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SDSU epidemiologist Tianying Wu finds that shifting when certain foods are eaten during the year can help lower inflammation levels for breast cancer survivors. SDSU epidemiologist Tianying Wu finds that shifting when certain foods are eaten during the year can help lower inflammation levels for breast cancer survivors.
 


As Seasons Change, So Should Diet for Breast Cancer Survivors

New research shows red meat may be okay if eaten in small portions in winter.
By Padma Nagappan
 

“Meat is a thermogenesis food, meaning it generates heat, which helps with blood circulation and energy expenditure, and favors the retention of lean muscle mass.”

Just as the four seasons bring changes in nature, they also impact how our bodies assimilate and metabolize food. Research indicates winter brings higher metabolic rates compared with summer, and so it calls for energy efficient foods.

And some foods such as red meats that may cause higher inflammation levels in summer actually assimilate better in the winter, new research suggests.

While there are excellent dietary guidelines for the general population, not enough emphasis is given to subgroups of people such as cancer survivors and how they should adapt their diets. That is what a San Diego State University nutrition researcher set out to study, in breast cancer survivors.

Tianying Wu previously found that diets higher in acidic foods hurt the mortality rates of survivors, especially those who had also smoked in the past. Traditional Chinese medicine advises adapting diet according to the season, and while it is one of the research emphasis features of the National Center for Complementary and Integrative Health, studies in this area are limited. So Wu looked at data to determine whether metabolism and inflammation levels associated with certain foods differed across seasons.

By analyzing the results of blood tests done during different times of the year for inflammation biomarkers in nearly 3,000 women who are breast cancer survivors,  Wu and her student researchers found fruits and vegetables offered the most benefits in spring and summer while red meat consumed in small quantities in winter was better than none.

“Meat is a thermogenesis food, meaning it generates heat, which helps with blood circulation and energy expenditure, and favors the retention of lean muscle mass,” Wu said.

The biomarker she studied, C-reactive protein, indicates inflammation levels in blood circulation. She chose to focus on red meat since it’s been much maligned in recent years. Her findings were published in the Journal of Clinical Medicine on Feb. 7. 

Wu cautioned that these findings pertain only to women who were breast cancer survivors, and inflammation markers may behave very differently in someone who is generally healthy. 

About 40% of her study subjects were past smokers and the rest had no smoking history. Deeper analysis showed that seasonal diet had less of an impact in improving inflammation in women who had a long and intense smoking history, compared to those who had not smoked for long or were non-smokers, who did gain from adjusting their diet.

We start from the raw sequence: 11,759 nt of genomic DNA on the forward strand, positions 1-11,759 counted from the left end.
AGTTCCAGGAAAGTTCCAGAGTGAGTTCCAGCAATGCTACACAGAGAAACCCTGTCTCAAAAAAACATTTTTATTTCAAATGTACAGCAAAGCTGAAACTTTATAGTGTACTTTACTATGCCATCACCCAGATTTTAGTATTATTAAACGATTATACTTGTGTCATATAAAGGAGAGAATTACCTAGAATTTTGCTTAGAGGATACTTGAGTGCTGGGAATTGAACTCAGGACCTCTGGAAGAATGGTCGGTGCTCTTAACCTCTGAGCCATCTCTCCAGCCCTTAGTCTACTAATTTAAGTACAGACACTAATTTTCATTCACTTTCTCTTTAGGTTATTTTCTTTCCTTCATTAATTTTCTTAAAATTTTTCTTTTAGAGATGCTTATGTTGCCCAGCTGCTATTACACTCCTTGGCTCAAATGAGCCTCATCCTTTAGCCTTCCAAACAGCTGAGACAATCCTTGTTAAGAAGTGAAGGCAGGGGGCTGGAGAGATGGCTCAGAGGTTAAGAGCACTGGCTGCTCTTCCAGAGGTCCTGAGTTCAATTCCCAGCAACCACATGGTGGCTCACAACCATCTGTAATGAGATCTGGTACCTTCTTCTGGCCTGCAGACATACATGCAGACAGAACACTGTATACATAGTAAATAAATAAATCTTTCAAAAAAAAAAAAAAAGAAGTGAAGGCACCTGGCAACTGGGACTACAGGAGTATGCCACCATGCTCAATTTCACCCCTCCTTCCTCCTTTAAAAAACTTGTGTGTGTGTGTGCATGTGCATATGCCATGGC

Red meat is a heavily acidic food which makes it harder to process, especially for cancer survivors who have a reduced ability to excrete acids. Given this concern, she recommends consuming about 100 grams or 3.5 ounces per week of fresh, unprocessed beef, lamb, or pork.  Although she observed benefits in winter among women who consumed unprocessed red meat at and even above 100 grams per week, the upper limit of red meat intake in winter will need to be determined in future studies. 

“Such small amounts are easier for them to process, especially if they don’t have an intense smoking history. If they have smoked a lot in the past, then it’s best to focus on a diet low in acidic foods,” Wu said.

An associate professor of epidemiology whose research at the SDSU School of Public Health focuses on nutrition and aging related outcomes among cancer survivors, Wu’s interest in this subgroup was kindled by close relatives who are breast cancer survivors. She also observed that aging becomes accelerated in cancer survivors.

Wu did a cross-sectional, ancillary study drawing on data collected from a larger cohort, the Women's Healthy Eating and Living (WHEL) study undertaken by John Pierce, professor emeritus of cancer research with the department of family medicine and public health at the University of California San Diego. 

Graduate student Rajashree Shinde (MPH, ’21) and nutritional sciences undergraduate student Robert Castro, now pursuing his master’s, helped Wu by conducting literature searches on previously published research.

This research was partially supported by the California Tobacco-Related Research Program and SDSU research funds. The WHEL study was initiated with the support of the Walton Family Foundation and continued with funding from the National Cancer Institute.